The coronavirus that causescan survive on items such as banknotes and phones for up to 28 days in cool, dark conditions, according to a study by Australia's national science agency. Researchers at CSIRO's disease preparedness centre tested the longevity of SARS-CoV-2 in the dark at three temperatures, showing survival rates decreased as conditions became hotter, the agency said Monday.
The scientists found that at 68 degrees Fahrenheit, SARS-CoV-2 was "extremely robust" on smooth surfaces — like cell phone and other touch screens — surviving for 28 days on glass, steel and plastic banknotes.
At 86 degrees Fahrenheit, the survival rate dropped to seven days and plunged to just 24 hours at 104 degrees Fahrenheit.
The virus survived for shorter periods on porous surfaces such as cotton — up to 14 days at the lowest temperatures and less than 16 hours at the highest — the researchers said. This was "significantly longer" than previous studies which found the disease could survive for up to four days on non-porous surfaces, according to the paper published in the peer-reviewed Virology Journal.
A separate piece of research published this week by Kyoto Prefectural University of Medicine in Japan found the new coronavirus is unusually durable on human skin, too, surviving for up to 11 hours. That compares to about two hours of expected longevity for the influenza A (flu) virus on skin. The Japanese researchers said this durability "may increase the risk of contact transmission… thus accelerating the pandemic."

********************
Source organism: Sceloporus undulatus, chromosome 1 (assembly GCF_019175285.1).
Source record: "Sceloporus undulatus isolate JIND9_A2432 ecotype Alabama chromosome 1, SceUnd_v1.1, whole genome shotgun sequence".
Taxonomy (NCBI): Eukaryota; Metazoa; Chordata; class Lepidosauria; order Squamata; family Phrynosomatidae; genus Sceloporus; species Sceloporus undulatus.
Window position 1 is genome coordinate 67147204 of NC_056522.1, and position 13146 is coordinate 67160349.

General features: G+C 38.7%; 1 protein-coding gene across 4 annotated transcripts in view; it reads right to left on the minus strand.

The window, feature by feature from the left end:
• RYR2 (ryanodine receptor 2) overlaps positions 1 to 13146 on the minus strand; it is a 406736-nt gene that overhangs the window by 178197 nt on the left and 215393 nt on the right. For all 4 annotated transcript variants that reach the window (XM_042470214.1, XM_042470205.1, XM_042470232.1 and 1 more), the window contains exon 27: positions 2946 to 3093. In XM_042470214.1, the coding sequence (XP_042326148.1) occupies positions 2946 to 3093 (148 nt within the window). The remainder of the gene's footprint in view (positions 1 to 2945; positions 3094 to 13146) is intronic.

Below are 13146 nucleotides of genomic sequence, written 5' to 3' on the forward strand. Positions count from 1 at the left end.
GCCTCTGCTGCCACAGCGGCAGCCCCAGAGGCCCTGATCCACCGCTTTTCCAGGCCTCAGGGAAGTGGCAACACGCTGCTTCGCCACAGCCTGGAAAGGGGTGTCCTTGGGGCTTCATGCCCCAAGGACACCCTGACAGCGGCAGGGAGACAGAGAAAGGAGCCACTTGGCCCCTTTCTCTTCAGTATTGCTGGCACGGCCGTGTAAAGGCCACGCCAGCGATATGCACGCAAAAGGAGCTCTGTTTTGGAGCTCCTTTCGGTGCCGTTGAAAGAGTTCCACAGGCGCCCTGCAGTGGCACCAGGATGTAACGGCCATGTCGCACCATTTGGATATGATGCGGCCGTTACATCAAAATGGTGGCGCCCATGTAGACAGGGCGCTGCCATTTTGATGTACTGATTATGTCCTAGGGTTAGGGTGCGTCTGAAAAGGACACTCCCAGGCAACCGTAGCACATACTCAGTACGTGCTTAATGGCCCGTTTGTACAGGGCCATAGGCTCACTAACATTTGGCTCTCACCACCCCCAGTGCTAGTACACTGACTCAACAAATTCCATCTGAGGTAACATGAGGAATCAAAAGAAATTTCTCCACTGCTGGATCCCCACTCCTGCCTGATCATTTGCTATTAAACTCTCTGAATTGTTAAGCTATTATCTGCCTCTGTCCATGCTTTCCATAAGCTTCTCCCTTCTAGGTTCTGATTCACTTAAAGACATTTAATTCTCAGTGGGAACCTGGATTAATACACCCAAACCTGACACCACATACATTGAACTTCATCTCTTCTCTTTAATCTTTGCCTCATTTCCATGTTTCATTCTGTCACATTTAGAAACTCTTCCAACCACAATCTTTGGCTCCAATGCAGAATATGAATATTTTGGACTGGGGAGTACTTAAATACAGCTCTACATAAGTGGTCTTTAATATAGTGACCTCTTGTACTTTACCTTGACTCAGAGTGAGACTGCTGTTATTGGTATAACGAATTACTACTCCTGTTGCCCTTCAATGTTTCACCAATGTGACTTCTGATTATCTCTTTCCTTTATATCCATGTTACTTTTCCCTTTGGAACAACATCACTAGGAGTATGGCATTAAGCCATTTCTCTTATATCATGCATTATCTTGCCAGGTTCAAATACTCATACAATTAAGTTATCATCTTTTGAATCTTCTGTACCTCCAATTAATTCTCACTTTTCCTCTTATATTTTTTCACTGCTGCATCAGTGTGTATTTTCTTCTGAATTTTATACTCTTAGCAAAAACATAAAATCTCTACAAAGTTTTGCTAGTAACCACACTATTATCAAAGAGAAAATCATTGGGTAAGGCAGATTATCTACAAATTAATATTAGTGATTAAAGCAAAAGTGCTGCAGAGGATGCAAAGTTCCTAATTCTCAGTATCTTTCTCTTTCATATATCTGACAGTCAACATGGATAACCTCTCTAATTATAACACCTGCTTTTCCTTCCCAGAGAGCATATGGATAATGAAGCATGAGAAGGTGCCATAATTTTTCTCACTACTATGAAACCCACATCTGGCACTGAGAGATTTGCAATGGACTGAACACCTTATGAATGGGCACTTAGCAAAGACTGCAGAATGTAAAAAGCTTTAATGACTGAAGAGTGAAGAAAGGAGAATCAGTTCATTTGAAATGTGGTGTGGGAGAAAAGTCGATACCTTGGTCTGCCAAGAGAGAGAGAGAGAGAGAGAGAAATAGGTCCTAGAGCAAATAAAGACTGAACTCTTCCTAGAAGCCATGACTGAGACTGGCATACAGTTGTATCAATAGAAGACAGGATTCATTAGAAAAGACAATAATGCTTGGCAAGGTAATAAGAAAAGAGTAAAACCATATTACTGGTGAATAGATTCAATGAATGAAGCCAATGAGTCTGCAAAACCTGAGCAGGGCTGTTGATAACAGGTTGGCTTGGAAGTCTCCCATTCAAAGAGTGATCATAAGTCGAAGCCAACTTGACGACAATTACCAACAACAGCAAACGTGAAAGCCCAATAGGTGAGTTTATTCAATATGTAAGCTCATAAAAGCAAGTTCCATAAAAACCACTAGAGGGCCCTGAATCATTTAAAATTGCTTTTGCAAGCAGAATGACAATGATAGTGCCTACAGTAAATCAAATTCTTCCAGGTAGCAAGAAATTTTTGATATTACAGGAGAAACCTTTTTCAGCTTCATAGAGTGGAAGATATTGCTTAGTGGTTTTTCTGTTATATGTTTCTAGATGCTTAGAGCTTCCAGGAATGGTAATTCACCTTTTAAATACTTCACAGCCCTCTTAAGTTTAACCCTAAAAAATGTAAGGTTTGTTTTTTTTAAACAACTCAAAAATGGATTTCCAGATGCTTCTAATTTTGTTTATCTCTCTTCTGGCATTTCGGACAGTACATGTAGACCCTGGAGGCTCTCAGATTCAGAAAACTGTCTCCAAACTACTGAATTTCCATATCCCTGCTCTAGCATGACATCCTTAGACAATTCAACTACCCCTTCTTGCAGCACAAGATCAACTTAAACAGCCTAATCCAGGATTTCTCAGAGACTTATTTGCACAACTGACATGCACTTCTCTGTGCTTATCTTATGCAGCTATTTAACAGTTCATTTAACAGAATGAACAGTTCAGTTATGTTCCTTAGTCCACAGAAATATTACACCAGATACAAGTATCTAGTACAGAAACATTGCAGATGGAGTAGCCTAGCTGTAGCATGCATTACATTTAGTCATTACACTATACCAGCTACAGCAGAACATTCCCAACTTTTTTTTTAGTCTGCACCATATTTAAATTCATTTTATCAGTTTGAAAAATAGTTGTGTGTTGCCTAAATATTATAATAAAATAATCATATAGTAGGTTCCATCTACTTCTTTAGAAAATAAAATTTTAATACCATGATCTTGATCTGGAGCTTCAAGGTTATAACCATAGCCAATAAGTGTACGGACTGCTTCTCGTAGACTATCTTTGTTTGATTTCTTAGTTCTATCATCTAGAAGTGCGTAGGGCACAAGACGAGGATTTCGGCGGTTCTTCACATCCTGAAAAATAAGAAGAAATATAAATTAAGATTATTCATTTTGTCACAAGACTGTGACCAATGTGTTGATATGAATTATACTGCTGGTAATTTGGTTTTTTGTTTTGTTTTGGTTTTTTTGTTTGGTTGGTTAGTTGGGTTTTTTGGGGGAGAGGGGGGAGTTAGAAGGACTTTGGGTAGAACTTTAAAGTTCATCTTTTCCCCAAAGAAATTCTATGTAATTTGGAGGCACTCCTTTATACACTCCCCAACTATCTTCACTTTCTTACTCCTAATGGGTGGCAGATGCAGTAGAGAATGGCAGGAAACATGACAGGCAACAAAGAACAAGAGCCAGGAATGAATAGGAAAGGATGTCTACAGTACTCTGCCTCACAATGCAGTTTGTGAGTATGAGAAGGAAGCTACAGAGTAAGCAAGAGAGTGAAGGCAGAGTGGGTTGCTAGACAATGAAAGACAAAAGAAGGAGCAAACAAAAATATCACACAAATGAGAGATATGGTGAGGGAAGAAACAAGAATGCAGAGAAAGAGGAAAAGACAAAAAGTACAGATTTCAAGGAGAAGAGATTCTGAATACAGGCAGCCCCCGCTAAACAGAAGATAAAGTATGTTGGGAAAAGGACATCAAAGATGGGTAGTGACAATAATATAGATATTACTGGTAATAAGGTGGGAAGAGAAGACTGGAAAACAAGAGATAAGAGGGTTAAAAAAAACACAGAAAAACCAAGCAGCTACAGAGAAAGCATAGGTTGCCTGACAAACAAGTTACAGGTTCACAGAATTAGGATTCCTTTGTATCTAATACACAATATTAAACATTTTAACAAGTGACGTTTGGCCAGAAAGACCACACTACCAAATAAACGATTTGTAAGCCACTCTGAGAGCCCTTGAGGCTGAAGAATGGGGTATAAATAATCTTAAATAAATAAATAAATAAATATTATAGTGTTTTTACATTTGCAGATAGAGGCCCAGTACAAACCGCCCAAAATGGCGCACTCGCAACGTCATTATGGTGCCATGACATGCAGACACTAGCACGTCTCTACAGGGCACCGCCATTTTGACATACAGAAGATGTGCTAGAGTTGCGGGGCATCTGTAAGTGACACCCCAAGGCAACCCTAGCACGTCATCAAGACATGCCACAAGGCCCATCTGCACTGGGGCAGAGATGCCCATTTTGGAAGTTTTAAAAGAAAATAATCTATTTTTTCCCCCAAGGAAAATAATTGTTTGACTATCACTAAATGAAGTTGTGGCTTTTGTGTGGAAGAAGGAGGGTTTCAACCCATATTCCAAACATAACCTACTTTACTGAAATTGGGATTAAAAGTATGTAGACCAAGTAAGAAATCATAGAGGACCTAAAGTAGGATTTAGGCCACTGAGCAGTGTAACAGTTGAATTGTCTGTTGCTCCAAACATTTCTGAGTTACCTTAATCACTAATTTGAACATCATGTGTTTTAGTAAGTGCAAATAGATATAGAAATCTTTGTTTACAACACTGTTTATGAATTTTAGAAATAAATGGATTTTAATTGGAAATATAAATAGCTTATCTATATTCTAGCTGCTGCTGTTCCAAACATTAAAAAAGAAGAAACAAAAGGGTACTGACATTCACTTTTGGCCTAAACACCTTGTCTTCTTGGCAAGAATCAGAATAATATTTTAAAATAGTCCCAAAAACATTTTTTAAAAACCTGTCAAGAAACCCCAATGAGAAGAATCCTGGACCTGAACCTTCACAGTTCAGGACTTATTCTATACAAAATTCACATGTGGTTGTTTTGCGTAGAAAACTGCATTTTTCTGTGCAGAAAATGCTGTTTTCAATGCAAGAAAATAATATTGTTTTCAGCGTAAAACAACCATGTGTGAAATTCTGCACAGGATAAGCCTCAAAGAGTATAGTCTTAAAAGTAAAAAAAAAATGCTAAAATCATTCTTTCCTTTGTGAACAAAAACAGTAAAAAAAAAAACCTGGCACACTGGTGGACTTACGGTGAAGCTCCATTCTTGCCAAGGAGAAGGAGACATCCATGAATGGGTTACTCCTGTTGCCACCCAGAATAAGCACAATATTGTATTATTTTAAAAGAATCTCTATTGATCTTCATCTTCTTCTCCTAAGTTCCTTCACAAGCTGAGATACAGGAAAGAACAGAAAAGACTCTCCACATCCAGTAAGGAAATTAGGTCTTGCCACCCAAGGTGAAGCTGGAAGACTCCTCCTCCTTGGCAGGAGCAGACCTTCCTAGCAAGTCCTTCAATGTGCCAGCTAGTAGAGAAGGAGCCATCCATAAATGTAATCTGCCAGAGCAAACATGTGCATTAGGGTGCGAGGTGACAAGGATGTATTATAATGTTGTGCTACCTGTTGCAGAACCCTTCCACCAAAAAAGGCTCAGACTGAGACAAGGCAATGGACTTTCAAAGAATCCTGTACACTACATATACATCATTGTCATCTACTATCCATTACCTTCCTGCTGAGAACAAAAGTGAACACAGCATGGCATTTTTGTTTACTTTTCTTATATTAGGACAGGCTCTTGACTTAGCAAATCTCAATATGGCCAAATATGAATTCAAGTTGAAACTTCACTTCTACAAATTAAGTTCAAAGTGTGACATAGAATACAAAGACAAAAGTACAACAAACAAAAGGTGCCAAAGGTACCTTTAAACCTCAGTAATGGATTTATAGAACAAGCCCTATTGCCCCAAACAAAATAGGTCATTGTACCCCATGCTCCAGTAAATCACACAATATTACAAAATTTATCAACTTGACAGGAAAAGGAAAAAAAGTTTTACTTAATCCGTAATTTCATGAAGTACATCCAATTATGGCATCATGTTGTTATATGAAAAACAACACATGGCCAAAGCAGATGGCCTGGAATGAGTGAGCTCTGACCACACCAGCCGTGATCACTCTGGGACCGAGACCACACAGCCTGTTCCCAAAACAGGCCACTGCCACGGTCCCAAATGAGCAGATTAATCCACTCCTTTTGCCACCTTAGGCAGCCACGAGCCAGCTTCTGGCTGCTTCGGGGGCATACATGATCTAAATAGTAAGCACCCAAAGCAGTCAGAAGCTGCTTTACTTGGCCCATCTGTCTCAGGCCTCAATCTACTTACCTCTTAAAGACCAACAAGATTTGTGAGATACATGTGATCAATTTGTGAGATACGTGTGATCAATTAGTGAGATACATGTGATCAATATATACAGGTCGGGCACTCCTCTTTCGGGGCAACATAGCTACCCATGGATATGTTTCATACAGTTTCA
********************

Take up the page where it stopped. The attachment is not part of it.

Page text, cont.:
The authors said in their study, published in the journal Clinical Infectious Diseases, that the findings underscore the importance of hand-washing and disinfecting.
Trevor Drew, director of the Australian Centre for Disease Preparedness, said their study involved drying samples of the virus on different materials before testing them, using an "extremely sensitive" method that found traces of live virus able to infect cell cultures.
"This doesn't mean to say that that amount of virus would be capable of infecting someone," he told public broadcaster ABC.
He added that if a person was "careless with these materials and touched them and then licked your hands or touched your eyes or your nose, you might well get infected upwards of two weeks after they had been contaminated."
Critical for "risk mitigation"
Drew said there were several caveats including that the study was conducted with fixed levels of virus that likely represented the peak of a typical infection, and there was an absence of exposure to ultraviolet light, which can rapidly degrade the virus.
Humidity was kept steady at 50 percent, the study said, as increases in humidity have also been found as detrimental to the virus.
According to the CSIRO, thebut more research was needed to provide further insights into the transmission of the virus via surfaces.
"While the precise role of surface transmission, the degree of surface contact and the amount of virus required for infection is yet to be determined, establishing how long this virus remains viable on surfaces is critical for developing risk mitigation strategies in high contact areas," CSIRO's Debbie Eagles said.
The main message remains that "infectious people are far, far more infectious than surfaces", Drew told the ABC.
"But nevertheless, it may help to explain why even when we got rid of the infectious people, we do occasionally get these breakouts again, sometimes even in a country which is considered to be free," he said.